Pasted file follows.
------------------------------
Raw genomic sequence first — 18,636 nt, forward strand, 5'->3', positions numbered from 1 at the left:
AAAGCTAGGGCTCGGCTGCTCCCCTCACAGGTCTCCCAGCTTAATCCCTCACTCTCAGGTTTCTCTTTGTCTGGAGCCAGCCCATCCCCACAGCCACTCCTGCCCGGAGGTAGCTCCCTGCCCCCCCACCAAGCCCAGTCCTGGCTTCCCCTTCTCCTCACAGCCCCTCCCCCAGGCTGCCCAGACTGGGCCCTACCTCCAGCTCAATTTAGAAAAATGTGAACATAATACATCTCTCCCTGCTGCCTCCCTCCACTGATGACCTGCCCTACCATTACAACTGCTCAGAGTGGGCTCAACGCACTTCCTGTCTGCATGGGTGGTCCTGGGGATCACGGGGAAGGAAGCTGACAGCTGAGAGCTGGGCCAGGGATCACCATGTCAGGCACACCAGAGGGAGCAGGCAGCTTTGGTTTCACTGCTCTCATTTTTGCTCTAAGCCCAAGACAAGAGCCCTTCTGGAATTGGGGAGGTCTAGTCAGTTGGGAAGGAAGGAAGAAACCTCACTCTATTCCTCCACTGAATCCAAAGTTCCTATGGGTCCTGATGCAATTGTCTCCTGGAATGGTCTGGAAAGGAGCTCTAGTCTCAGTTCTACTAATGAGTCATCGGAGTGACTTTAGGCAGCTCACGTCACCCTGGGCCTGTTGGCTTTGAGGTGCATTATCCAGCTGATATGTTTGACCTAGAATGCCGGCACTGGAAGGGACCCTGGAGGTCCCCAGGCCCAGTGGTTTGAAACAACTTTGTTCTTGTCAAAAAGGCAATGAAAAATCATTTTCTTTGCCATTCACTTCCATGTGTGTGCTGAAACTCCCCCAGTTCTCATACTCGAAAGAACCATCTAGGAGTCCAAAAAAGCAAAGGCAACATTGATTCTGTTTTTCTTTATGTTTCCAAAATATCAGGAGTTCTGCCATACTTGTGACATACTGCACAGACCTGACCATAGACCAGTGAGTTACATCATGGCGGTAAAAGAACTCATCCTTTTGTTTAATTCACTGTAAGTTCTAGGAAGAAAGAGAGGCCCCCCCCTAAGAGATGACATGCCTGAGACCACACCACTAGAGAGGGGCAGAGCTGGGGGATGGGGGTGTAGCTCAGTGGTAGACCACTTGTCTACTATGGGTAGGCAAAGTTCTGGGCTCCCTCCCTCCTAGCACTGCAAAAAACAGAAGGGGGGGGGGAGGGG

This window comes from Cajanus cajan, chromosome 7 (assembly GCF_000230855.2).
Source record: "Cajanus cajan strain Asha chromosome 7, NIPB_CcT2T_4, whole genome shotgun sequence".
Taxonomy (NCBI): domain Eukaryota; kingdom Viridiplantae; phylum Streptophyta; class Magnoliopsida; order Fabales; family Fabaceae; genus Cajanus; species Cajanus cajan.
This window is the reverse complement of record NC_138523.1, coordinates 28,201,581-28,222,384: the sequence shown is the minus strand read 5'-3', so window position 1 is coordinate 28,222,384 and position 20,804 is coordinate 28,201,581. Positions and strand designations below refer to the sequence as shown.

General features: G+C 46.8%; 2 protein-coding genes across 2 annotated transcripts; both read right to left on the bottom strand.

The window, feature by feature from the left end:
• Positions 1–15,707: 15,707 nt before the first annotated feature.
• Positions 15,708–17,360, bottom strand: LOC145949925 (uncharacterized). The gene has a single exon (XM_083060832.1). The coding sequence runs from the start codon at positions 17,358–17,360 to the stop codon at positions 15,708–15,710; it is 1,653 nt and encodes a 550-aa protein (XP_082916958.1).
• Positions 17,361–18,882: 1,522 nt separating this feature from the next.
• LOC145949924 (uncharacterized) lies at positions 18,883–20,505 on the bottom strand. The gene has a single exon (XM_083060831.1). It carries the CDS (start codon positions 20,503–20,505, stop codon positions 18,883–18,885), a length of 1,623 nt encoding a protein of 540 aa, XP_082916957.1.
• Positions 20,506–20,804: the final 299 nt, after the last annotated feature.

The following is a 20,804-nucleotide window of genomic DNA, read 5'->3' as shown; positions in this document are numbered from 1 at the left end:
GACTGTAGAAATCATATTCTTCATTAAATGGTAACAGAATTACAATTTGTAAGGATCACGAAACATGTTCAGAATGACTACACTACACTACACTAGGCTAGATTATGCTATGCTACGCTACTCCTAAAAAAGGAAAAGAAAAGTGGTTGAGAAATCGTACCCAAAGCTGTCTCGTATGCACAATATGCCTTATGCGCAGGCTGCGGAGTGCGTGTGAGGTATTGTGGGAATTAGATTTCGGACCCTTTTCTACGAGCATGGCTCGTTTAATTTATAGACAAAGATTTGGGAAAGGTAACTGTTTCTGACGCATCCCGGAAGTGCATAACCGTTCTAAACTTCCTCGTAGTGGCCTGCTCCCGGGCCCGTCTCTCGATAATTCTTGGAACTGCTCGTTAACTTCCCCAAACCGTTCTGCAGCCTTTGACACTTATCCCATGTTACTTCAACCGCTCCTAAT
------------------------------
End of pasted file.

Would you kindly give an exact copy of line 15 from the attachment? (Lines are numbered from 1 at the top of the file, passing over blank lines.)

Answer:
GACTGTAGAAATCATATTCTTCATTAAATGGTAACAGAATTACAATTTGTAAGGATCACGAAACATGTTCAGAATGACTACACTACACTACACTAGGCTAGATTATGCTATGCTACGCTACTCCTAAAAAAGGAAAAGAAAAGTGGTTGAGAAATCGTACCCAAAGCTGTCTCGTATGCACAATATGCCTTATGCGCAGGCTGCGGAGTGCGTGTGAGGTATTGTGGGAATTAGATTTCGGACCCTTTTCTACGAGCATGGCTCGTTTAATTTATAGACAAAGATTTGGGAAAGGTAACTGTTTCTGACGCATCCCGGAAGTGCATAACCGTTCTAAACTTCCTCGTAGTGGCCTGCTCCCGGGCCCGTCTCTCGATAATTCTTGGAACTGCTCGTTAACTTCCCCAAACCGTTCTGCAGCCTTTGACACTTATCCCATGTTACTTCAACCGCTCCTAAT